Delineating the ecological and geographic edge of an opportunist: The American black bear exploiting an agricultural landscape

Mark A. Ditmer, Karen V. Noyce, John R. Fieberg, David L. Garshelis

Research output: Contribution to journalArticlepeer-review

21 Scopus citations


Determining habitat requirements for the persistence of a wildlife population is especially difficult for wide-ranging, opportunist species. The American black bear (Ursus americanus) is one such species that is re-colonizing parts of its former range and colonizing new geographic regions. We sought to predict the potential for further westward expansion of a population of black bears that has recently colonized a primarily agricultural (>50%) landscape with small fragmented islands of forest (∼17%) at the edge of its range in northwestern Minnesota. We delineated critical aspects of bears’ spatial ecology by examining size and habitat composition of home ranges of GPS-collared individuals (n = 38; 75 bear-years; 2007–2013) at both annual and weekly temporal scales. We measured food production by habitat type, and used a moving window equivalent to a weekly home range (WHR) to quantify and map habitat suitability across the region, considering temporal variations in observed natural forage availability. Male bears used expansive home ranges on an annual basis (largest recorded for this species; 95% KDE h-ref: X¯ = 834 km2, 95% CI = 596–1072 km2); females traveled less, but still had relatively large home ranges (95% KDE h-ref: X¯ = 91 km2, 95% CI = 55–128 km2). Summer and fall WHRs contracted when they included higher percentages of oak forest or crop cover (key foods), and expanded with a higher density of roads and higher percentage of non-consumable agriculture and wetlands (i.e., unused areas embedded in the home range). Caloric density had the strongest negative influence on WHR size. We predict males can expand farther westward by virtue of their adaptable, sprawling home ranges that can encompass an array of resources, and their inclination to tolerate and exploit landscapes with few other bears and patchy vegetative cover, embedded with agriculture, roads, and people. Females are more limited to woodlots with natural foods and less apt to be located in open treeless expanses. However, we observed wide year-to-year variations in food production and found that during the most favorable conditions, females could be enticed farther westward, although it is unclear whether they would settle in an environment with even less tree cover than in the current extremity of their range.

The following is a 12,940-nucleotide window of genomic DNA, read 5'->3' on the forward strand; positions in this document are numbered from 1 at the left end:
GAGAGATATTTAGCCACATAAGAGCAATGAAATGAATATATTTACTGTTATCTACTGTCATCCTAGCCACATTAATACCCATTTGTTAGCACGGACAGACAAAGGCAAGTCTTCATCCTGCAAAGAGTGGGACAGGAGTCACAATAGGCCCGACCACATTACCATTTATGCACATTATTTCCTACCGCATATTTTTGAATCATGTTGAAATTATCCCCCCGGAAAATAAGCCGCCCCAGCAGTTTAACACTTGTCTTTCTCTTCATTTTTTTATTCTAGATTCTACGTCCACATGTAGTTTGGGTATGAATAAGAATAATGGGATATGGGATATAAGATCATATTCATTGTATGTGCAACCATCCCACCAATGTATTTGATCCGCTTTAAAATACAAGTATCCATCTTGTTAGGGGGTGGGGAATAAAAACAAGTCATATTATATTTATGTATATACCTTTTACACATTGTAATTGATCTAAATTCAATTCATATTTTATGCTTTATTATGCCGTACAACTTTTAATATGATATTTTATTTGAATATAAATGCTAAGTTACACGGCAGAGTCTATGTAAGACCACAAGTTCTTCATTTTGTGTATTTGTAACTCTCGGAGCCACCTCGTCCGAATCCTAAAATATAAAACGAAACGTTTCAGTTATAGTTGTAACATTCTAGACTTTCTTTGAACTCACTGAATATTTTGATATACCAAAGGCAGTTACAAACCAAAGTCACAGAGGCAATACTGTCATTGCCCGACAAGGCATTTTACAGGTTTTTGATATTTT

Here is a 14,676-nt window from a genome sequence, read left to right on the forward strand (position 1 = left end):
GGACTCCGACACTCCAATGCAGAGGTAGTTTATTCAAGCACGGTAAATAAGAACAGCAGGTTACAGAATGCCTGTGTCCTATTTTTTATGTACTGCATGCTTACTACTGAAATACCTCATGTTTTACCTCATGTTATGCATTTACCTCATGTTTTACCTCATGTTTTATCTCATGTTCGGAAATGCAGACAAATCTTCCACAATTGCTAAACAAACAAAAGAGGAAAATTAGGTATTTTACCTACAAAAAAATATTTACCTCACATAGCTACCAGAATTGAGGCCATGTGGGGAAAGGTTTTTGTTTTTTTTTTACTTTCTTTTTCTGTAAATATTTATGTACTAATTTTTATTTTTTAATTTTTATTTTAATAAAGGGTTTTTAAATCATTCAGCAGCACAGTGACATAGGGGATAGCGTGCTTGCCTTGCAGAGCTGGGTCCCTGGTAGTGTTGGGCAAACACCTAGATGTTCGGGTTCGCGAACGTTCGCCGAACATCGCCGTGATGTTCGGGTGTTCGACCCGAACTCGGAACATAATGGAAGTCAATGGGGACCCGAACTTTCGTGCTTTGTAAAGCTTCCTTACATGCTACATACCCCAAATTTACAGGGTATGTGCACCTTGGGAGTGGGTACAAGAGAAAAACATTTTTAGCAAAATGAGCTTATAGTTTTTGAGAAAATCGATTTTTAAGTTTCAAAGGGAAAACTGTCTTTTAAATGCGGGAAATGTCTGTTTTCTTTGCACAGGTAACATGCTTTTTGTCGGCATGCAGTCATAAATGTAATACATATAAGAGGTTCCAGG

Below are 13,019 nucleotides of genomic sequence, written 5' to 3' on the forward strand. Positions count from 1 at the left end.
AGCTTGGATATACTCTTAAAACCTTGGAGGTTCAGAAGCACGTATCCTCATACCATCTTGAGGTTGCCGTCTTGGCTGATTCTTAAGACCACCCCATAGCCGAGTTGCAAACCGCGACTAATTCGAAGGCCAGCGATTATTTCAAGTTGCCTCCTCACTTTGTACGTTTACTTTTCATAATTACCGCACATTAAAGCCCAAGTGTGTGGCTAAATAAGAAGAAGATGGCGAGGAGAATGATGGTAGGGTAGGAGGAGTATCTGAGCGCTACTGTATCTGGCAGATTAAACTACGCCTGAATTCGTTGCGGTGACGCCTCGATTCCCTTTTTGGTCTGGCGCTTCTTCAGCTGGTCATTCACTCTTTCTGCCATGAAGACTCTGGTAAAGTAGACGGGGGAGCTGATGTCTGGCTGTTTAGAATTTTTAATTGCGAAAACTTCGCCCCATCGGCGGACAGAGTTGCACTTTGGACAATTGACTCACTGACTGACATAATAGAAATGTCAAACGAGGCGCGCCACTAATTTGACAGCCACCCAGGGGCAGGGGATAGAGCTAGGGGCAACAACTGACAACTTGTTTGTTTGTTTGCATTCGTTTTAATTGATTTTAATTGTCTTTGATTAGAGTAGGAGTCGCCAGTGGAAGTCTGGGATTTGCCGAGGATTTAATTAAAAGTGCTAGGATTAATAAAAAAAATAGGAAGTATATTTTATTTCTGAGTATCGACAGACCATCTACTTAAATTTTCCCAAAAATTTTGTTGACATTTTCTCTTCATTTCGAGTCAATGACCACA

Original languageEnglish (US)
Pages (from-to)205-219
Number of pages15
JournalEcological Modelling
StatePublished - Nov 10 2018

Bibliographical note

Funding Information:
We thank J. Huener, R. Prachar of the Minnesota DNR and G. Knutsen of the U.S. Fish and Wildlife Service for housing and support in the field. M. Elfelt, A. Tri, D. Page, T. Enright, S. Rettler, H. Martin, and M. Lyons assisted in field work. C. Chizinski provided analytical assistance on previous versions of the analyses. We thank two anonymous reviewers for helpful comments and suggestions that improved the manuscript. This project was funded by the Minnesota Department of Natural Resources, in part under the Wildlife Restoration Program Statewide Population Management grant W-68-D-17. Collaborators Drs. P.A. Iaizzo and T.G. Laske, University of Minnesota, participated with fieldwork, and provided equipment and additional financial support.

Publisher Copyright:
© 2018 Elsevier B.V.


  • Agriculture
  • Bears
  • Caloric mapping
  • Home range
  • Movement ecology
  • Range expansion


Dive into the research topics of 'Delineating the ecological and geographic edge of an opportunist: The American black bear exploiting an agricultural landscape'. Together they form a unique fingerprint.

Cite this